The narrow margin of victory flattered the European champions, as Samson Siasia's men booked their passage to the quarter-finals in Rio
It may have lacked the madcap pyrotechnics of the group opener against Japan. but, paradoxically, Nigeria's 'slim' victory over Sweden was much more secure. It was perhaps the most resounding 1-0 you are likely to watch, with the Dream Team’s complete dominance posing something of a math problem.
If the score is an indication of the degree of superiority - say, a 2-1 win means you are twice as good as your opponent; or a 3-1 win, thrice better, and so on - what then does a 1-0 win say? There is no multiple of zero that equals one, neither is one in any way a factor of zero.
The ratio of one to zero is infinity, which is apt: the Dream Team (yes, we can call them that now; if they weren’t making us dream before, they certainly are now) were infinitely better than their Scandinavian opponents.
Indeed, had the game, the second half especially, not devolved into a straight shootout between competition top scorer Oghenekaro Etebo and Andreas Linde in the Swedish goal, we may have been looking at a far more emphatic scoreline.
The Molde goalkeeper may have won the battle, but Etebo and his band of sprightly attackers won the war, courtesy of Roma’s Sadiq Umar, a veritable beanpole with a growing reputation.
His rise has been wonderfully organic, in vein with the rest of the team: unfancied at the start (Junior Ajayi has been the busy worker ant in Samson Siasia’s colony, but is seemingly unable to cross the chalk in Rio), but rising steadily, swimming to the surface in a froth of bubbles and a rising sense of oxygenated euphoria. Six from six for Nigeria, two in two for Umar, safe passage assured to the next stage.
The manner of both victories could not have been more contrasting.
Whereas Nigeria willfully descended into chaos against Japan, here there was far more control, or at least a desire for it. Sweden offered less of an attacking threat and were much less compact defensively, which might seem anachronistic considering they only conceded one against Japan’s allotment of five.
Nigeria also created a lot more chances, with captain John--sorry, Mikel John Obi pulling the strings between the lines, revelling in the space of which he was sorely starved three nights prior.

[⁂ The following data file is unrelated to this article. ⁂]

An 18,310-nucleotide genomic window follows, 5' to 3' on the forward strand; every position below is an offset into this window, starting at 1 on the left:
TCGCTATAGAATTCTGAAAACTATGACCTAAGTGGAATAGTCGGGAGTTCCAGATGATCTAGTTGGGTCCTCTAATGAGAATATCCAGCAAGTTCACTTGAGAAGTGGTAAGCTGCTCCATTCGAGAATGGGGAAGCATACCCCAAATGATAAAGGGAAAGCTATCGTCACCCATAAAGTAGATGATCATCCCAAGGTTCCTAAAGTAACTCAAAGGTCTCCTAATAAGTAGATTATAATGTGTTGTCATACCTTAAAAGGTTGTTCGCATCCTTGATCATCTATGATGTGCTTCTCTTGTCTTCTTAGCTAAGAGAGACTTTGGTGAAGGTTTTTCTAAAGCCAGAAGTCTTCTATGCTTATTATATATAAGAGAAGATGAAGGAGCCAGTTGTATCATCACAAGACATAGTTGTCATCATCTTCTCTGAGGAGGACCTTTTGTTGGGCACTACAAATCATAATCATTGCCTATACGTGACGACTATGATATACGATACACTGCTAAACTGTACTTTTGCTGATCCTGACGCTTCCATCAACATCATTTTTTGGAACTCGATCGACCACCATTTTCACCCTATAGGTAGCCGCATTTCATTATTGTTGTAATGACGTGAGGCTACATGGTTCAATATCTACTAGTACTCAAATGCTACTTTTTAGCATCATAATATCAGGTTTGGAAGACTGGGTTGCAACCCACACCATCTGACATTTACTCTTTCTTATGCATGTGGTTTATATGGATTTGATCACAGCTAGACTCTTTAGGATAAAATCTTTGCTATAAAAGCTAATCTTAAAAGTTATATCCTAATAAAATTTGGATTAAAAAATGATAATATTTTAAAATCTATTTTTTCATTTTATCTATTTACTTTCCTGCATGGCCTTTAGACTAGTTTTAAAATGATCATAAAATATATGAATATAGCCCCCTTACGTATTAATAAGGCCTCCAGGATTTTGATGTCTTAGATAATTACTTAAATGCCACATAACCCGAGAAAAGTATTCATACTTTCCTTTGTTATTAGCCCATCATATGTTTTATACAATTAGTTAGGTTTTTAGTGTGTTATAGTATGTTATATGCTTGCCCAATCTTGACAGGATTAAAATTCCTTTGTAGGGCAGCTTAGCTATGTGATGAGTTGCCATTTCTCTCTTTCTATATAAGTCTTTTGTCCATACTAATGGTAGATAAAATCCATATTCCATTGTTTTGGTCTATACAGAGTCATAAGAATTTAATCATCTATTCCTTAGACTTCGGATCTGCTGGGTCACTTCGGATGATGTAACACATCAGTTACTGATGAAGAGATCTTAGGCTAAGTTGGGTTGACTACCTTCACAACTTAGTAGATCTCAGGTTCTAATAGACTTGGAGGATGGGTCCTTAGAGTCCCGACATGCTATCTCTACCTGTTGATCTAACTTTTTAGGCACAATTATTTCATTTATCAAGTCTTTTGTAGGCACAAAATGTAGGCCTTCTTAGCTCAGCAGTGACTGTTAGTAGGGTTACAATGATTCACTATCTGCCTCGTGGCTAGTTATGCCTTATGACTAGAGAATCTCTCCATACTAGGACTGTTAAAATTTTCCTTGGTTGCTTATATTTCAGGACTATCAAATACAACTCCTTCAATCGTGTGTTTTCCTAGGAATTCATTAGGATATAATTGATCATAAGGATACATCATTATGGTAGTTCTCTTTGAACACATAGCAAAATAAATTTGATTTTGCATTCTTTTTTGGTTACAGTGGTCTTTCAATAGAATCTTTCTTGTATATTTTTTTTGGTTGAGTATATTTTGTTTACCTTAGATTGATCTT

The defence, marshalled by William Troost-Ekong, looked more assured, albeit with the benefit of having little to actually do beyond the mundane. Or perhaps it is the art of elite defending to make one’s exertions seems banal and offhand; by that measure, there was no more impressive player than the Haugesund captain, who rendered goalkeeper Emmanuel Daniel little more than a failsafe.
The Enugu Rangers keeper is still to make a save in this tournament, but had to be alert on more than one occasion to sweep up balls over the top of the defence.
As German great Oliver Kahn opines often, staying mentally switched on with little to do is one goalkeeping’s more underrated aspects, but subconsciously, every goalie wants a chance to show he is much more than just a part of the scenery.
As it turns out, Daniel had that snatched away from him, as Sweden’s one meaningful chance, off a cut-back, was cleared off his fingertips by Sincere Seth.
That chance of course came after a wane in the final 20 minutes of the game, worryingly reminiscent of the opening game.
Impressive in possession for much of the game, left-back Stanley Amuzie was again starting to get caught out running toward his own goal, while the midfield of Usman Mohammed and Azubuike Okechukwu began to look leggy.
If there is an area of worry for this team (that can be fixed; defence doesn’t count), it is that they seem oblivious to the ebb and flow of a typical football game, and lack the guile to pace themselves accordingly.
Still, following this team’s preparation, and even its struggles in qualifying, it is refreshing to once again see it do what Siasia’s teams do: make a glut of chances.
His bane has always been keeping the door shut; however, with none of the teams in Rio particularly thrilling with attacking verve, perhaps he can finally go one better than 2008 and shed that pesky 'nearly-man' tag.